Inappropriate meta-analyses

Systematic reviews may, or may not, contain meta-analyses. Where participants, interventions, or outcomes are clearly too different to summate, reviewers must resist the temptation to use powerful statistics on inappropriate data.

Summary measures

Much has been written about the statistics for meta-analysis, (36> but if their meaning is not conveyed to the user of the review, they are of little value. Summary measures such as odds ratios or relative risk are frequently employed for dichotomous outcomes and weighted and standard mean difference for continuous data. Where continuous data are presented from different scales measuring similar phenomena then effect size may be calculated. The effect size has statistical integrity, but is even more problematic to interpret clinically than weighted or standard mean difference. In each of these summary measures an individual trial contributes to the final statistic, inversely proportionally to the precision of its result.

Currently, in this new discipline, statistics for meta-analysis are powerful but limited. However, better understanding of how to summate data from cluster randomized trials and non-parametric data can confidently be expected in the next few years.

Sensitivity analyses

Systematic reviewers may not only summate data from similar studies but may also investigate specific hypotheses. For example, the reviewers may state, again a priori, that they wish to compare the size of effect of industry-sponsored trials versus those undertaken independently of the manufacturer of the experimental drug. (6) The sensitivity of the final result to adding and subtracting sets of trials is then tested. Sensitivity analyses can be proposed on many variables, such as severity of illness, age of participant, means of diagnosis, subtype of intervention, and quality of trial. This can easily lead to the problems of multiple testing, although for meta-analyses of published data the quality and extent of trial reporting severely restricts the numbers of sensitivity analyses that are possible.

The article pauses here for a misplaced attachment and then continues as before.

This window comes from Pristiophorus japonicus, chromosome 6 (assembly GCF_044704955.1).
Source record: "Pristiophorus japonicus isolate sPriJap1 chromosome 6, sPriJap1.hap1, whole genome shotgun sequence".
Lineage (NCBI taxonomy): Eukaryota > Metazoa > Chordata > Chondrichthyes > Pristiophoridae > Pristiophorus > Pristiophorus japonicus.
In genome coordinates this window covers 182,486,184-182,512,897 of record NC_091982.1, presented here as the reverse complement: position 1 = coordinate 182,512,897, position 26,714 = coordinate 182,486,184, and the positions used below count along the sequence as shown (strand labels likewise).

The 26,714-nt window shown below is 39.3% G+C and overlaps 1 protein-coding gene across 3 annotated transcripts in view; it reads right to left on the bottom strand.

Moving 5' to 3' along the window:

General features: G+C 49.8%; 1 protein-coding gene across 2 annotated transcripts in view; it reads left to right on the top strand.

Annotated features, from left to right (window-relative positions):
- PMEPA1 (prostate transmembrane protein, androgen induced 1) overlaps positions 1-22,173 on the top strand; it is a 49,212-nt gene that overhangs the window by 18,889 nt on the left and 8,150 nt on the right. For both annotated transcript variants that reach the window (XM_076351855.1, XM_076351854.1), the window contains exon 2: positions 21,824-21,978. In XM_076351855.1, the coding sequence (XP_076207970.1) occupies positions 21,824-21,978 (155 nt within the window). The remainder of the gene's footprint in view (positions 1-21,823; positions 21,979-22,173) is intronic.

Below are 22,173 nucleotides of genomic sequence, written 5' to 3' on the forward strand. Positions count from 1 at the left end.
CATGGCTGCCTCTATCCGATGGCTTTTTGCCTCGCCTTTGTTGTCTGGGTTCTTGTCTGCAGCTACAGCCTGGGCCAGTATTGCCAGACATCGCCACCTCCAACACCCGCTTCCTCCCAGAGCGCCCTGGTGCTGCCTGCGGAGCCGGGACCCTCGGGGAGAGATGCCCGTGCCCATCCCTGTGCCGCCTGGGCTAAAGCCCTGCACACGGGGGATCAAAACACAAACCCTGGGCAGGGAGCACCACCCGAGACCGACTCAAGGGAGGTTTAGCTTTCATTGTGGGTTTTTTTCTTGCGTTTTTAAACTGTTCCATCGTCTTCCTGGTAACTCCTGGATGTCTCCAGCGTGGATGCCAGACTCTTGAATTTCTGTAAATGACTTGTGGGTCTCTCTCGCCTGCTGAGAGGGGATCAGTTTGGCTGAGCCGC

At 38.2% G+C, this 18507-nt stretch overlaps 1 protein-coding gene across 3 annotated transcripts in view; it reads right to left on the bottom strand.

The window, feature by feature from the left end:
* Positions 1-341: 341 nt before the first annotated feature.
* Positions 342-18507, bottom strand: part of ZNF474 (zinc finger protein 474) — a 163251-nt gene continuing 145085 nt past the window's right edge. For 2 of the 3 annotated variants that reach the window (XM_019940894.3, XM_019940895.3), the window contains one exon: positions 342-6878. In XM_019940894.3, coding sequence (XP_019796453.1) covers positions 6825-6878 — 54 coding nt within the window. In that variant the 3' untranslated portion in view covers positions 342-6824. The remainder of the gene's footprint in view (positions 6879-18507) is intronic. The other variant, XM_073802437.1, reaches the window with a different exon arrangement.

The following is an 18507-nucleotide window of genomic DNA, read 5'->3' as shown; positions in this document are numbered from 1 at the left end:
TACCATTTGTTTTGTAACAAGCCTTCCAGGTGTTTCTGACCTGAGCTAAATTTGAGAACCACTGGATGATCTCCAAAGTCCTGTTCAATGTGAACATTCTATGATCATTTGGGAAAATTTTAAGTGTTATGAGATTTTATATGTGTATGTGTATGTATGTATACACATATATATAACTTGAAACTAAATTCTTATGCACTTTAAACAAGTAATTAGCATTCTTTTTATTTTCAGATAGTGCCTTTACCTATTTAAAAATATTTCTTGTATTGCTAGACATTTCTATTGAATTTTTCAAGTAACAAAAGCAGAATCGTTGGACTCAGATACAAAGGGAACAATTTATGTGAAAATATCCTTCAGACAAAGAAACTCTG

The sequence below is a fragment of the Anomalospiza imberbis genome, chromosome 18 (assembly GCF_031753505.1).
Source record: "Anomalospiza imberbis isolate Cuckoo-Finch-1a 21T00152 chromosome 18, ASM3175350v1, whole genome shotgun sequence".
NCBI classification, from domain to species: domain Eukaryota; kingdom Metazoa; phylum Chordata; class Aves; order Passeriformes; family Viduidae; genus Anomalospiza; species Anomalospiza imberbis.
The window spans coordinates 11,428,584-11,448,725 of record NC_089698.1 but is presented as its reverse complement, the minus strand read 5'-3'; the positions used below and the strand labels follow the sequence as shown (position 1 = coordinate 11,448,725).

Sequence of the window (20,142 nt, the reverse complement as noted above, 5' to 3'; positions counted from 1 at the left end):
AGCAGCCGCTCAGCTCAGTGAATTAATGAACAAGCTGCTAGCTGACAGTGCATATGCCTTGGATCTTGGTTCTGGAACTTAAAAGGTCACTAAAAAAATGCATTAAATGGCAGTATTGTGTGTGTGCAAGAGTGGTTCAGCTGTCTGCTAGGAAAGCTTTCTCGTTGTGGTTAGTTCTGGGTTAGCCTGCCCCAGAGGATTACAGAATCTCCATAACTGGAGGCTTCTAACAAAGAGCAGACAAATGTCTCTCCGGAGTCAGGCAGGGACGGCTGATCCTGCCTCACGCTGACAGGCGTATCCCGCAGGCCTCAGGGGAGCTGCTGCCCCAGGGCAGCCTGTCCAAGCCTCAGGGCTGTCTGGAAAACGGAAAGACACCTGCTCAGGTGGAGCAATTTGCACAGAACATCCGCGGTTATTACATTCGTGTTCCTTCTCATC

In systematic reviews heterogeneity refers to variability or differences between studies' estimates of effects. Despite rigorous definition and application of inclusion criteria, the trials eventually selected may not be homogeneous enough to summate. Statistical tests of heterogeneity are used to assess whether the observed variability in study results (effect sizes) is greater than that expected to occur by chance. These tests, however, have low statistical power and careful inspection of results for outlying findings is just as valuable. Heterogeneity can be caused by various factors, and its presence usually generates debate about differences in study design (methodological heterogeneity) and differences between studies in key characteristics of the participants, interventions, or outcome measures (clinical heterogeneity).

Publication bias

There are several ways to assess whether publication bias (see above) is operating within a review. The reviews may use a funnel plot technique (3Z) where the results of a trial are plotted against its size. Large studies with any result, positive or negative, tend to be published. Small positive studies are also usually easily identified, but it quickly becomes apparent if small 'negative' studies have not been found.

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